Asian Domain Name Dispute Resolution Center (the ADNDRC) denied a UDRP on the domain name 6543.com
A domain which it appears was allegedly stolen from the complainant.
The Respondent didn’t file a response.
We have noted before that UDRP’s are not set up for the return of a stolen domain.
Here the complainant didn’t even allege a trademark right to the domain, not even a common law right.
What the panel did however seems to be to call out Godaddy.com the registrar of the domain.
On the other hand the panel actually publishes the customer (complainant’s) credit card number in the opinion which is pretty outrageous.
Here are the relevant facts and findings by the one member panel.
The Complainant in this case is 王松
The Respondent in this case is Wang yaohui.
The Complainant somehow cannot log on account in godaddy.com which is the domain agent of
the Complainant. The Complainant submitted relevant information and document via online claim procedure. However, after 40 emails had been sent out, the Complainant did not receive any valuable feedback from any departments in godaddy.com, including support, undo, change after 40 emails had been sent out in 15 days. Godaddy.com did not take the request seriously.
The Complainant is the account owner in godaddy from the very beginning, and the account trul y exists. The Complainant can manage the domain name until 28 th October 2012. Now the Complainant cannot log on the account with the notice invalid Email address. WHOIS information has be en modified in the account. As
the email password is as same as godaddy, it is perhaps stolen by hacker. The mails are all deleted. The Complainant soon later got back the E-mail box through google, but did not receive any mail from godaddy from November 2012.
The Complainant once took online payment service on July 2010 card No: XXXXX (the panel actually gives out the customers credit card number on the site.
and the Panel then goes on to tell Godaddy about “User safety :
Considering user safety, Godaddy should take more complicated info verification procedure when
user wants to do any changes in the account. The Complainant tried to reach the current holder, but failed by invalid phone number and no feedback via email.
The domain name 6543.com has been purchased from an
agent of sedo.com in June 2010, possession transition procedure
had been completed on 7 th July 2010. The Complainant once requested to godaddy for the info rmation on the current domain holder, but godaddy did not respond.
The Respondent failed to submit a Response before the deadline.
Unfortunately the Complainant failed to submit any evidence to prove that “6543.com” or “6543”
has been registered or used as trademark or service mark. It is also noted that “6543”, only an Arabic number, is not a distinctive identifier for any goods or services in the current case.
Accordingly, the Panel finds that the Complaint fails to satisfy the condition provided in Paragraph 4 (a) (iii) of the Policy. Since the Complainant needs to establish all three elements required under
the ICANN Policy, it follows that the Complainant’s request cannot be supported in this case.
To me the biggest shame is that it seems GoDaddy did not take the domain/account holder seriously due to his sub-standard english skills. Thing is he probably conveyed the problem to them just fine, but he was in Asia and using poor English so they didn’t care. If that is really the case then they should be ashamed of themselves. The guy was probably speaking in perfect grammer for his language. It’s not like he emailed GoDaddy in Chinese, they should have gotten it. Sorry if I have misread this here but that is what I gathered from this.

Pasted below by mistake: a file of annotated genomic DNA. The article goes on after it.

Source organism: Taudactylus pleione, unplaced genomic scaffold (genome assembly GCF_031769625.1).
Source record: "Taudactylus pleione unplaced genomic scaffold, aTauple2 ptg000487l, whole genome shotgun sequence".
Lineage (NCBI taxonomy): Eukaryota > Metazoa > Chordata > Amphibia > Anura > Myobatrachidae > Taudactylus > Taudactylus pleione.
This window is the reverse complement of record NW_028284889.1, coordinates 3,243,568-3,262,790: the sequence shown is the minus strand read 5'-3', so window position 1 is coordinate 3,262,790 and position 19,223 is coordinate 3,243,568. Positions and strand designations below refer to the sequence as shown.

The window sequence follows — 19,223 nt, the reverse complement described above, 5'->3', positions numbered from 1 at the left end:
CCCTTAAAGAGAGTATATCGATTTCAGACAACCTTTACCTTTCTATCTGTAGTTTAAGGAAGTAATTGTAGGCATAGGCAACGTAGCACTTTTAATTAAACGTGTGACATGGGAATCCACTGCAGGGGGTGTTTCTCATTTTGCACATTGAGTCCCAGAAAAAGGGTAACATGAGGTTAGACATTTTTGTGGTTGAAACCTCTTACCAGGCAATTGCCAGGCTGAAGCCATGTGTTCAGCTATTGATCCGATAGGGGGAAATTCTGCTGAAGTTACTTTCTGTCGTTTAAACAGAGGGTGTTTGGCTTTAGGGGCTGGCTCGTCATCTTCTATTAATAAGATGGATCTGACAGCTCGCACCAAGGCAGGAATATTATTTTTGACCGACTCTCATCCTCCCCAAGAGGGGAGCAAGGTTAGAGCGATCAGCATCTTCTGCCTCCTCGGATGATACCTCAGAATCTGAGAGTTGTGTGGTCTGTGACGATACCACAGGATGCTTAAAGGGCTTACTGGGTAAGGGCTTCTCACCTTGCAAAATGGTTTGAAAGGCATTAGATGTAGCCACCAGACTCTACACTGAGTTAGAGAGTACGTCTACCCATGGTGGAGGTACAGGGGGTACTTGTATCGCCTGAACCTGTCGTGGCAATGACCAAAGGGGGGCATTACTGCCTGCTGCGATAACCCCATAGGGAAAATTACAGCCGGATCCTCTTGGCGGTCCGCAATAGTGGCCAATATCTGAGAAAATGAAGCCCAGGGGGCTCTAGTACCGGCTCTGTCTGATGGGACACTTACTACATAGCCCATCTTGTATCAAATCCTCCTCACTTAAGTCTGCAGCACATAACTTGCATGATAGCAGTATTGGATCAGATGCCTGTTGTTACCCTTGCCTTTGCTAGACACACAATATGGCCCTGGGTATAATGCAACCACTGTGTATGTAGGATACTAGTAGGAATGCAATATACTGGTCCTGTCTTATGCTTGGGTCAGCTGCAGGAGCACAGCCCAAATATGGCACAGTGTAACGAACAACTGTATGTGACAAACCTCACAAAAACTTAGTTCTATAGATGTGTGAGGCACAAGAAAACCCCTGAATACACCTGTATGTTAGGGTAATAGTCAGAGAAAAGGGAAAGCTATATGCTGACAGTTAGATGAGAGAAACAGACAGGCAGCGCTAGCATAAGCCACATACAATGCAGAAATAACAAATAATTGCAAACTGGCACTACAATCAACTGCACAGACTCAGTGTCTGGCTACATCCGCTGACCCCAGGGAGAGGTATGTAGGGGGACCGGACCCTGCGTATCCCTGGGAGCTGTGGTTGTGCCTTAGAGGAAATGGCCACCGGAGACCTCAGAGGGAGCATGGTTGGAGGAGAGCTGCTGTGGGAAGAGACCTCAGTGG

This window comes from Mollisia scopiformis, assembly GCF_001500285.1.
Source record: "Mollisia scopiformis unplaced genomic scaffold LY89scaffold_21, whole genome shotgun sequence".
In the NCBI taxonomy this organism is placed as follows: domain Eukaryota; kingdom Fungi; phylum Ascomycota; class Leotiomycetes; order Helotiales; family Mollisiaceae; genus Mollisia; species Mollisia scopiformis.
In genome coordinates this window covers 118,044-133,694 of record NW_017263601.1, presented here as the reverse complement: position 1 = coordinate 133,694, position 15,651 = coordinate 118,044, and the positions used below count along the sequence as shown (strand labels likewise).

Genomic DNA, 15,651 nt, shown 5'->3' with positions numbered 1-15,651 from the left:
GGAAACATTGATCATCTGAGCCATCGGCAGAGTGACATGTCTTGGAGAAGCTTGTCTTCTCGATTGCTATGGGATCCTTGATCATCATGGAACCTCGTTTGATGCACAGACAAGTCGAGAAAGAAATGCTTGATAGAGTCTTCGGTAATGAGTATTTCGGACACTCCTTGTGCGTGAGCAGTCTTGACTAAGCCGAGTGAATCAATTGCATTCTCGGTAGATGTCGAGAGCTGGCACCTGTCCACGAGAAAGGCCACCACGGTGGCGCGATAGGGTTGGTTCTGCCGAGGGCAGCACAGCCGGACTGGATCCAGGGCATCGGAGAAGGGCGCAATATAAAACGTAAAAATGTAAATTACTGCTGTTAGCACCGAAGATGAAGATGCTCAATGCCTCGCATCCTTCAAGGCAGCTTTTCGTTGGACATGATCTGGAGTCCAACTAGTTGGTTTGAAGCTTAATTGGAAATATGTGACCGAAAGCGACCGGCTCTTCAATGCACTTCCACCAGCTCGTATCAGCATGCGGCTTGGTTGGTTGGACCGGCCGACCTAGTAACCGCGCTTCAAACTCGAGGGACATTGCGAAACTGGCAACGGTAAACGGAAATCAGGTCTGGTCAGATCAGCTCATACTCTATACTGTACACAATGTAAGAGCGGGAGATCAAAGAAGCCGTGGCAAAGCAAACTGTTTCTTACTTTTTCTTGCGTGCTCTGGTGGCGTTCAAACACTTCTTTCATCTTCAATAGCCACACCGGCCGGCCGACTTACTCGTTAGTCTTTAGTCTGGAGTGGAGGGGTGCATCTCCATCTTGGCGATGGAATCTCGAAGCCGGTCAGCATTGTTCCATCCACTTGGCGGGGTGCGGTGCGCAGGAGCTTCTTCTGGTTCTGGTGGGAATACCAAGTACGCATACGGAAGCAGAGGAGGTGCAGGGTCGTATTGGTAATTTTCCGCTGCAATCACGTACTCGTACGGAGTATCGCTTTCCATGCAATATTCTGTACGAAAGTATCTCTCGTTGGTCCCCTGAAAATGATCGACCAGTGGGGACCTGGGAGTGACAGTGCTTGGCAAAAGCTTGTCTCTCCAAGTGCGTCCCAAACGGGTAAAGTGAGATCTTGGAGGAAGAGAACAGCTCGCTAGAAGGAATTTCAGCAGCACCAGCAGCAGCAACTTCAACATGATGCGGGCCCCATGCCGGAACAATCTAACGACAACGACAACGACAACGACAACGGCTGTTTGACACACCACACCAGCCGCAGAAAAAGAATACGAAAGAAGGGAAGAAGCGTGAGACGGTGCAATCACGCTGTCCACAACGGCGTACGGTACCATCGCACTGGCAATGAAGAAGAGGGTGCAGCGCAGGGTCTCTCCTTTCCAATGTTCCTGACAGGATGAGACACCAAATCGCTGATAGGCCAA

Brad Mugford says
“On the other hand the panel actually publishes the customer (complainant’s) credit card number in the opinion which is pretty outrageous.”
ADNDRC is supposed to be a professional dispute resolution provider.
This type of personal information being listed in a publicly available dispute is ridiculous. There is absolutely no excuse for this.
I find it ironic that the panel lectures GoDaddy on “user safety” after making the CC # available to the world.
I am going to file a complaint with ICANN. This is totally unacceptable.
Brad Mugford says
I just filed a complaint with ICANN. This is just not acceptable.
Releasing private information like this is not legal. ADNDRC could face some serious legal ramifications for their actions.
There is nothing ADNDRC can do to resolve this. The information is already out there.
Not only does the information need to be redacted immediately, ADNDRC needs to face serious sanctions for their violations of public trust.
Dave Zan says
While I recall handling two alleged domain theft cases involving non-English speakers in my past work, I can’t emphasize enough how incredibly difficult they were. I spoke real slow, asked questions via examples (i.e. do you mean exactly this?), even suggested (as politely yet clearly as possible) looking for English-speaking loved ones or friends or send detailed emails.
Long story short: me and my then-bosses did everything possible for those non-English speakers who claimed their domain names were stolen, but the language barriers just made it real hard (if not impossible) to verify their claims. I don’t know if they were ever resolved after I left.
If Go Daddy’s experience with this dispute is similar to what I described, it’s probably more like they tried but just felt they couldn’t do more under the circumstances. Unless more details come to light (which Go Daddy obviously won’t share), unfortunately we’ll just never really know.
I guess the question would be how does a company like Godaddy react to such requests when communication is difficult? Each person they put on the supposed hack is time and money spent so I’m sure an executive decision. If Godaddy is willing to accept orders from China they should hire Mandarin speakers to respond, they can certainly afford it.